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Perils of private land ownership for Kenya

By Joe Ombuor | December 10th 2019

Land is a national asset in many countries, not meant to be privately owned. Allow me to give Vietnam as a quintessential example of what I mean. While on a trip to the South East Asian nation of 95 million plus recently, I was shocked by the fact that the word ‘landless’ so common here was practically non-existent in their vocabulary.

I was impressed by their dedication of land to food production and other agricultural activities. I noted that water sources were sacrosanct and inviolably guarded. The Red River that flows through Hanoi, the capital city, is alive with fish and other marine life. It literally breathes as opposed to the open running sewer that is the Nairobi River and its tributaries. 

Farms, some of them hugging the capital and rolling out as far as the eye could see sat on leased and not personal land, tilled by folks who have chosen farming as a career until they pass the baton to others. What a contrast to our case where a handful influential political and other privileged families selfishly control huge idle tracts, spawning squatters who end up invading forests, river beds and hills.

These nabobs could be the reason why land related reports such as Ndung’u and the aptly named Truth, Justice and Reconciliation Commission remain masked from public view. 

In Vietnam, homes as we know them locally are absent. People live in flats in small towns. Hill tops have bushy cover, not denuded for immediate gain. Verdant fields of rice and other crops dominate the scenes below. Even the dead repose in tombs surrounded by crops. River banks are choked by thickets and woods. We can emulate that here to avoid disasters such as West Pokot.

Which brings me to the gist of my story. A key resource such as land should not be privately owned. Doing so is tantamount to claiming the ownership of rivers, lakes and other sources of water that belong to nobody in particular.

It is a pity that Kenya, like most African countries, lacks a prudent land policy focused on the majority and posterity, exposing the crucial resource to greed and voracity hence rendering it scarce, unavailable, costly and inaccessible to the masses. Yet the population keeps growing. At this pace, a time will come when there will be no land to till.

Bared hilltops with settlements on their necks, shoulders and even heads are common features in our country, hence serious erosion and landslides that take away fertile soils and claim lives. Riparian land has not been spared in towns and rural areas alike. Nairobi rivers are cases in point, amply demonstrable in Korogocho, Mukuru, Mathare, Kibra and other informal settlements.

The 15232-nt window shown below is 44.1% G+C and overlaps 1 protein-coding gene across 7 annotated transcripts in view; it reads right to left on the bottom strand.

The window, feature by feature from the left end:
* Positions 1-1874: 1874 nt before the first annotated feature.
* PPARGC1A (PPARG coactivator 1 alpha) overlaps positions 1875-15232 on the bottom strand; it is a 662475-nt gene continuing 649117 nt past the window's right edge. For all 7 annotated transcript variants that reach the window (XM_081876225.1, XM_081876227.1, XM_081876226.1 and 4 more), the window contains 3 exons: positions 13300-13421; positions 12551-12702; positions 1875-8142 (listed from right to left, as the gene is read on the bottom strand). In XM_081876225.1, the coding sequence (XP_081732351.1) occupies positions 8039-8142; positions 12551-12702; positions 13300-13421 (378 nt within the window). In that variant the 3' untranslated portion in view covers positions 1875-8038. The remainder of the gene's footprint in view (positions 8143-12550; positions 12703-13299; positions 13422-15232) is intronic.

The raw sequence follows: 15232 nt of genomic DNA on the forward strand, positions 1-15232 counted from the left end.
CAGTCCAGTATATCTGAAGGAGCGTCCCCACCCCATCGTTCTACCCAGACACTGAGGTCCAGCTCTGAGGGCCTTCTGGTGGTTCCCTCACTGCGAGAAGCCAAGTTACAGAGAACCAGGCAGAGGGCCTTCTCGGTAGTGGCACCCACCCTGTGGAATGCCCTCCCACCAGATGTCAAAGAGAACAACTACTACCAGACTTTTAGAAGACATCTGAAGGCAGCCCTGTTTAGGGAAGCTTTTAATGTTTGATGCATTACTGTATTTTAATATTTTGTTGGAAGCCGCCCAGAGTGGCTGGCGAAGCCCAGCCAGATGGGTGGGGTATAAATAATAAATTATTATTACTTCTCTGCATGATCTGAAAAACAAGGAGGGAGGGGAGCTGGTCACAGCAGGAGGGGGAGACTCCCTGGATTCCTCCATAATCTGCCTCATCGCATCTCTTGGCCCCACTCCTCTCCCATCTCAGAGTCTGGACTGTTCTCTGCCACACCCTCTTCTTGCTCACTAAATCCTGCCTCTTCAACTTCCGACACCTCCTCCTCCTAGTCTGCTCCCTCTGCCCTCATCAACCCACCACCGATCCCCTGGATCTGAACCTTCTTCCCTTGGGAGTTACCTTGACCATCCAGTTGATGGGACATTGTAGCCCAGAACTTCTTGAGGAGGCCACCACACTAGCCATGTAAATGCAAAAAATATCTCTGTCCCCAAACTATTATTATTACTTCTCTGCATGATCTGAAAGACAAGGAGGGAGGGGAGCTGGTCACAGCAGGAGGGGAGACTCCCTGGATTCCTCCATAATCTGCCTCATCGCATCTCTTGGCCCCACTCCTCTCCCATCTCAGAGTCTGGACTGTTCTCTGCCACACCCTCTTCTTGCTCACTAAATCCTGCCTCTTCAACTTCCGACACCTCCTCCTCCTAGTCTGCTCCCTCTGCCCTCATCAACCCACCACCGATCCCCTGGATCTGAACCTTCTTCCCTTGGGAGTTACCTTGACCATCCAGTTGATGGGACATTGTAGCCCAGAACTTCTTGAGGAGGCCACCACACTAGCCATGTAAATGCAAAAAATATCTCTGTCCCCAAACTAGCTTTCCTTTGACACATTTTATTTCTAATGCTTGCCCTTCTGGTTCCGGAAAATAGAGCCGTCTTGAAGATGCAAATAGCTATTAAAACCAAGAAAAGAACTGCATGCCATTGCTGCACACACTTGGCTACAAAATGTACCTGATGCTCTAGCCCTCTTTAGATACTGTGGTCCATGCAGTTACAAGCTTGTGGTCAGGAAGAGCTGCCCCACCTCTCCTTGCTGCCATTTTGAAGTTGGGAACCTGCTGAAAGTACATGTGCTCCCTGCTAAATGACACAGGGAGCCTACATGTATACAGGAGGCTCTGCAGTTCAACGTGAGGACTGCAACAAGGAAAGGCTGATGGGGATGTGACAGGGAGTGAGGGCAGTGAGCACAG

Enter West Pokot and other places ravaged by floods from the current heavy rains. National and county governments cannot escape blame for allowing unmitigated encroachment on land that ought to be protected for present and future generations on the premise that it is their hallowed property. Mau settlements driven by injudicious politics are clear examples of how myopic and reckless our leaders can be.

Where is the rationale of evicting or evacuating people in the wake of damage and disasters that could have been forestalled with little or no cost and inconvenience? Desperate scenes recently witnessed in the Mau are needless and horrible aftermath in the wake of freak rains that have claimed more 100 lives countrywide avoidable or tamable with thoughtful and deliberate measures.

Populations would not be averse to resettlement or evacuation to safer ground to escape disasters such as those usually witnessed in Murang’a, Nyando, Tana River and lately, West Pokot if not fixated with the land ownership syndrome.

Construction of dams that in Kenya has become a cash cow for greedy, well-placed top dogs and political honchos (hearken Arror, Kimwarer and others) could assuage the consequences of flood disasters and help boost food security through irrigation.

Besides, it is by dint of the commercialisation of land in Kenya that the cost of public infrastructure belongs in the stratosphere. Speculators take advantage of this anomaly to enrich themselves at the expense of the taxpayer as the nation gets poorer. The Standard Gauge Railway that saw a whopping Sh11.7 billion spent on land acquisition alone, much of it fraudulently, is a case in point.

That, coupled with runaway corruption is likely the reason why it is cheaper to build railways and roads in neighbouring Tanzania and Ethiopia that are fast overtaking us. Ethiopia boasts light and electrified rails. Tanzania is building an electric railway connecting Dar es Salaam and Dodoma at costs below Kenya’s slower, diesel driven version.

For the sake of their taxpayers, Uganda abandoned Kenya’s extravagant projects, opting to improve its century old metre gauge line, an example of discretion at play.

So, land commercialisation in Kenya underlies a myriad of our economic and other woes. It is common these days to come across cases of Kenyans, including siblings butchering themselves over land ownership.

Land offices across the country have become dens of shady deals where crooked officials collude with chiefs, their assistants and even the police to make money from unscrupulous land buyers at the expense of Wanjiku.


Mr Ombuor is a senior writer for The Standard. [email protected]

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